Fear of being contagious takes a toll on a person’s psychological state and forces them to live in constant dread.
● Fear of death
● Anxiety at the thoughts of being contagious
● Feeling sad
● Inability to handle anxiety
The symptoms vary from person to person and depend on many factors. While some may avoid gatherings, some resort to continuously sanitizing themselves throughout the day.
Self Help Guide to Coping with Tapinophobia
Tapinophobia treatment starts the day you take self-help steps to reduce anxiety. The key is to redirect energy toward something productive rather than giving in to the dread.
Practicing yoga puts you in a meditative state of mind and relieves the anxiety associated with Tapinophobia.
Doing cardio workouts like running, biking, swimming, etc. diverts your mind from worrying. They also help you expend nervous energy.
Meditation distracts your mind from the negative feelings. Instead, you focus on something calming. When you meditate, you focus on the sounds and sensations around you. You may observe the way your belly rises and falls as you breathe.
It takes practice to experience the calming effects of meditation, but it will be worth it.
This chemical raises your heart rate so you feel more anxious. Eliminating coffee, chocolate, and energy drinks from your diet will help reduce your day-to-day anxiety.
Seeking Professional Help
You can overcome the fear that you are the reason for other people’s sickness by initiating treatment.
Professional help gets you to the root of the problem. No single treatment can cure Tapinophobia, but some treatments do reduce the anxiety associated with it. The following are some techniques used by professionals. They are not specific to Tapinophobia; they’ve proven to be useful in most phobia treatments.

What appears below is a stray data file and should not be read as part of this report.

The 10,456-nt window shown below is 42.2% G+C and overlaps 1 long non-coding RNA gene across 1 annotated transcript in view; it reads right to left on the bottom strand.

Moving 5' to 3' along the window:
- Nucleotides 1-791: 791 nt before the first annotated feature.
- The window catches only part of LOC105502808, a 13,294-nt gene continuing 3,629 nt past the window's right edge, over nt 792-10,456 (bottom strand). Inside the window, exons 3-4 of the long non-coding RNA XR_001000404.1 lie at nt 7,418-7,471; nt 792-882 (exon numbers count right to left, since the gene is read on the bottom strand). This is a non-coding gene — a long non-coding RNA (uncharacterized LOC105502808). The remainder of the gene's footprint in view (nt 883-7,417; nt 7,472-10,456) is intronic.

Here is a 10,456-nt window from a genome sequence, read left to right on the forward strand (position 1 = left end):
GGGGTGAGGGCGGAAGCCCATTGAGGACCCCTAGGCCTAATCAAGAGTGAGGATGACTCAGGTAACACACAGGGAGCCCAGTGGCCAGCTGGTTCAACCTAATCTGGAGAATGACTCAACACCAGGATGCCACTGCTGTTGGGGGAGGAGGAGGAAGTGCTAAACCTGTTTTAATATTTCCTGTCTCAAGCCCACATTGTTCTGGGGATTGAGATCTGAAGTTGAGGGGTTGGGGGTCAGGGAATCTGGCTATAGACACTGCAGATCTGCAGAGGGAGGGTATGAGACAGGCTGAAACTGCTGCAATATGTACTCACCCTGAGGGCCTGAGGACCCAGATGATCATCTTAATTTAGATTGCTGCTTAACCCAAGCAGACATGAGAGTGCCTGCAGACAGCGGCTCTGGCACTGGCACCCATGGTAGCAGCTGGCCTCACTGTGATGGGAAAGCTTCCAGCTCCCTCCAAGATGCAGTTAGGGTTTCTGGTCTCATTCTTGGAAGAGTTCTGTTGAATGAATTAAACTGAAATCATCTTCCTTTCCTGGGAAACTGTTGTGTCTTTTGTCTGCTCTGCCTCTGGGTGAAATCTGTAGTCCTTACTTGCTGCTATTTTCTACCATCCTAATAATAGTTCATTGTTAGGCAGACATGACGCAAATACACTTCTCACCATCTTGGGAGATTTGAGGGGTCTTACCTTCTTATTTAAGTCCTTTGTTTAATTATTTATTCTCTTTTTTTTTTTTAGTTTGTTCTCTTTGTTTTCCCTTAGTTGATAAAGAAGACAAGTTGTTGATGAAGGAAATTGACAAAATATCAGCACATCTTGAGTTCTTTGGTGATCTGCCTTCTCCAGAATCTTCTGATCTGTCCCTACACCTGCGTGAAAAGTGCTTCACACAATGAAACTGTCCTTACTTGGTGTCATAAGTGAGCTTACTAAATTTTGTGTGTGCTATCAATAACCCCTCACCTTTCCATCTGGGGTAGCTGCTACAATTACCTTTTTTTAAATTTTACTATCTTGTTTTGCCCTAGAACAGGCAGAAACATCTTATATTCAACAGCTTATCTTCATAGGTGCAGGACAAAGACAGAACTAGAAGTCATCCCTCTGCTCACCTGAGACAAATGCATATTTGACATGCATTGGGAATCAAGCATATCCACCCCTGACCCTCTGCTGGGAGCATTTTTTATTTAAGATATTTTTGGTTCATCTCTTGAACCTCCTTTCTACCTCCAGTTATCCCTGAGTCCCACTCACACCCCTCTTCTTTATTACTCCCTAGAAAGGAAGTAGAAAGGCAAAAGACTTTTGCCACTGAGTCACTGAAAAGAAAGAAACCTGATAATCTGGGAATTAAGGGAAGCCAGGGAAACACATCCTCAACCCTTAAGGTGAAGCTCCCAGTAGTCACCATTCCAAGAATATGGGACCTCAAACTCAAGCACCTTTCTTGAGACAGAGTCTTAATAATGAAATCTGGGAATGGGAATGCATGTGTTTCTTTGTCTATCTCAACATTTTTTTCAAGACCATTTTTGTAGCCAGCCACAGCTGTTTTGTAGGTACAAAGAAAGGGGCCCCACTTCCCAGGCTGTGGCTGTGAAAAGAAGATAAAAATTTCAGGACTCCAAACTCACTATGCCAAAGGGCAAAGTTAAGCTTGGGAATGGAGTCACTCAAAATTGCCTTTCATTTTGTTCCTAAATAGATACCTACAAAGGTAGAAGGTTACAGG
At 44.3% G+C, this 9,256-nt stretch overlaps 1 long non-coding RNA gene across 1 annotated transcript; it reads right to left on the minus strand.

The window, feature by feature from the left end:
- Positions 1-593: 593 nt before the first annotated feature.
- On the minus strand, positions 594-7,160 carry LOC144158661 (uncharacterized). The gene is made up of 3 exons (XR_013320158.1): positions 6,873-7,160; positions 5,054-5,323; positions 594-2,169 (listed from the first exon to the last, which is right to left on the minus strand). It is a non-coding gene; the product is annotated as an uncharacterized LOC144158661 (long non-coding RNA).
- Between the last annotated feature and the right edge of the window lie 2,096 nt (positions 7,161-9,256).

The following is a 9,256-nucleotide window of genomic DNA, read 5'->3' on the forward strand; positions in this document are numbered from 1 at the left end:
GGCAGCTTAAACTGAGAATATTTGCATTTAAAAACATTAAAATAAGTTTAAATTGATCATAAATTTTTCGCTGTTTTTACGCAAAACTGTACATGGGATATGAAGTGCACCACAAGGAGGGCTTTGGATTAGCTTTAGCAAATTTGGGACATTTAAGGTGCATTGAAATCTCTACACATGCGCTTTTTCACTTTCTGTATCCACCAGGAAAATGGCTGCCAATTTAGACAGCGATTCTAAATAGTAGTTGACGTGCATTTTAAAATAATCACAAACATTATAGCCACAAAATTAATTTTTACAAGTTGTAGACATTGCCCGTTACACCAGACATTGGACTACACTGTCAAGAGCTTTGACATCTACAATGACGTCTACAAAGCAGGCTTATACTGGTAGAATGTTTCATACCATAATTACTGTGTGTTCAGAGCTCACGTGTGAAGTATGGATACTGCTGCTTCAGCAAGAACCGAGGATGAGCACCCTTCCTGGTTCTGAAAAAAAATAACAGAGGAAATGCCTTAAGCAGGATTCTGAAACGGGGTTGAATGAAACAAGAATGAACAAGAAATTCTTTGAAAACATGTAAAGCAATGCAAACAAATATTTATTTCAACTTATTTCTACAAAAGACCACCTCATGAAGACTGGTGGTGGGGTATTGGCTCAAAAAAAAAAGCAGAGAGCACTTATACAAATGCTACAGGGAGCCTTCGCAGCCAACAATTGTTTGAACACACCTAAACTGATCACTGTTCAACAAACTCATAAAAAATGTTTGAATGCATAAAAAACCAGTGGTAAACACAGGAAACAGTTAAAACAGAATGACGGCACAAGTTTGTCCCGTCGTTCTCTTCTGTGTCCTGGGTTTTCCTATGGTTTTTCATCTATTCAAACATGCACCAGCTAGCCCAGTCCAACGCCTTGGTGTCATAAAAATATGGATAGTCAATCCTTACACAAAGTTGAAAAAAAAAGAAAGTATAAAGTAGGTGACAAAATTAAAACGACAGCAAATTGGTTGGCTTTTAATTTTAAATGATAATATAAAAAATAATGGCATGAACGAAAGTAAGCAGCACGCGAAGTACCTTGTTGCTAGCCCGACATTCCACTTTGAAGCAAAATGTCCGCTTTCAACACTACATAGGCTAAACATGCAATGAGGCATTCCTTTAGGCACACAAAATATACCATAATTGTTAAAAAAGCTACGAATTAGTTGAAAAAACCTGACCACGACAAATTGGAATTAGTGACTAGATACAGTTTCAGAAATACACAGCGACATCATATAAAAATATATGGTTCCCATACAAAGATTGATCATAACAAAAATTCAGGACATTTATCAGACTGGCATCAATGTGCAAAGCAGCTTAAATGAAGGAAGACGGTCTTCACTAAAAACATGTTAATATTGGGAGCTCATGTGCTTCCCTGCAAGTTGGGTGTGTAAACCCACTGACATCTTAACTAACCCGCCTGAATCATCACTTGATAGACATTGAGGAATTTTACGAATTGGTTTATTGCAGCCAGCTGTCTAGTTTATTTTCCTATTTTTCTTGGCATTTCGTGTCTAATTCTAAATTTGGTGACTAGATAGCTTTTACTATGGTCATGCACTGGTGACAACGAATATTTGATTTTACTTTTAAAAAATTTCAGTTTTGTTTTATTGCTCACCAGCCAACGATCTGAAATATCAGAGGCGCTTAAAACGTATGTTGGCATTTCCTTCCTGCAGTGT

● Cognitive Behavioral Therapy
● Talking Therapy
● Dialectical Behavior Techniques
● Mindfulness-Based Stress Reduction
● Exposure Therapy
Of these methods, these two are pretty useful for people with Tapinophobia.
This is essentially counseling, which involves talking to a counselor about your thoughts. With the help of a therapist, you organize your thoughts and understand your reactions better.
Cognitive Behavioral Therapy
Like talk therapy, CBT improves your mental health by allowing you to better understand why you think and behave the way you do. The psychosocial intervention is used to treat anxiety disorders like GAD and OCD It will guide you to analyze your fears deeply and introspect rather than give an instant subconscious reaction. Investing in professional help is worth it. Never take a phobia lightly because phobias can take over a person’s daily life. Your anxiety can also sow the seeds of depression.
How to Cope with Tapinophobia
Are you uncertain how to cope with Tapinophobia? The first step involves acknowledging your fear. Only then can you work towards coping with its symptoms. A person with Tapinophobia may develop “safety behaviors” that ensure that they do not come in with their fear. While these avoidance behaviors create a temporary haven for the person, relying on them can worsen the condition. For one thing, it’s extremely difficult to live in complete isolation. Doing so requires moving to the wilderness and living off the grid. Instead, it’s better to practice stress-management techniques like meditation or yoga. Positive affirmations may also help you cope. Rationalize your negative feelings and tell yourself that it is safe to meet with others. Realize that the normal precautions are enough to safeguard the health of people around you. There is no shortcut to overcoming a phobia. It will take patience, time, and consistent effort.
Tapinophobia can seem hard to get rid of. But with patience and effort, one can beat it. Soon, you can go out without fear of making other people sick.